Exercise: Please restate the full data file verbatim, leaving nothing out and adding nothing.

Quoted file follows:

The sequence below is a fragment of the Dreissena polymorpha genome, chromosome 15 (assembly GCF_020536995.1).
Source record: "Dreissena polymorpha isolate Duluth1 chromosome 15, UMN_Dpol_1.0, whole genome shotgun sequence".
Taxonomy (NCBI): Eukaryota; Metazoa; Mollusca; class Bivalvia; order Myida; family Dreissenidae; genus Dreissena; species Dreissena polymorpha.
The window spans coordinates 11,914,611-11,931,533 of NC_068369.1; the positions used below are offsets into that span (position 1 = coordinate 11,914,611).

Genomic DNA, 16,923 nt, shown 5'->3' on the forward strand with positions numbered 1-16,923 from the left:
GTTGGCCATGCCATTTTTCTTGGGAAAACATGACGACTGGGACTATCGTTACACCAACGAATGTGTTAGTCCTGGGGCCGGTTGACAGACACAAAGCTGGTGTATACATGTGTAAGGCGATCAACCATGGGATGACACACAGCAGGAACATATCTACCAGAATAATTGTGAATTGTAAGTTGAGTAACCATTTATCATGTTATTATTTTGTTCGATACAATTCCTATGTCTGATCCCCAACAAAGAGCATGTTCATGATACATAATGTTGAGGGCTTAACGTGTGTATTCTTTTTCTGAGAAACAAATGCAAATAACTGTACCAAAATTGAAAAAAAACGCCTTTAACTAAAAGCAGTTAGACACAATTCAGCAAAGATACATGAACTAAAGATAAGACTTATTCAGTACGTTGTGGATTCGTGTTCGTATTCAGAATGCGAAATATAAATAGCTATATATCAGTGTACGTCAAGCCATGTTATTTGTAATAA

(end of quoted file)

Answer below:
The sequence below is a fragment of the Dreissena polymorpha genome, chromosome 15 (assembly GCF_020536995.1).
Source record: "Dreissena polymorpha isolate Duluth1 chromosome 15, UMN_Dpol_1.0, whole genome shotgun sequence".
Taxonomy (NCBI): Eukaryota; Metazoa; Mollusca; class Bivalvia; order Myida; family Dreissenidae; genus Dreissena; species Dreissena polymorpha.
The window spans coordinates 11,914,611-11,931,533 of NC_068369.1; the positions used below are offsets into that span (position 1 = coordinate 11,914,611).

Genomic DNA, 16,923 nt, shown 5'->3' on the forward strand with positions numbered 1-16,923 from the left:
GTTGGCCATGCCATTTTTCTTGGGAAAACATGACGACTGGGACTATCGTTACACCAACGAATGTGTTAGTCCTGGGGCCGGTTGACAGACACAAAGCTGGTGTATACATGTGTAAGGCGATCAACCATGGGATGACACACAGCAGGAACATATCTACCAGAATAATTGTGAATTGTAAGTTGAGTAACCATTTATCATGTTATTATTTTGTTCGATACAATTCCTATGTCTGATCCCCAACAAAGAGCATGTTCATGATACATAATGTTGAGGGCTTAACGTGTGTATTCTTTTTCTGAGAAACAAATGCAAATAACTGTACCAAAATTGAAAAAAAACGCCTTTAACTAAAAGCAGTTAGACACAATTCAGCAAAGATACATGAACTAAAGATAAGACTTATTCAGTACGTTGTGGATTCGTGTTCGTATTCAGAATGCGAAATATAAATAGCTATATATCAGTGTACGTCAAGCCATGTTATTTGTAATAA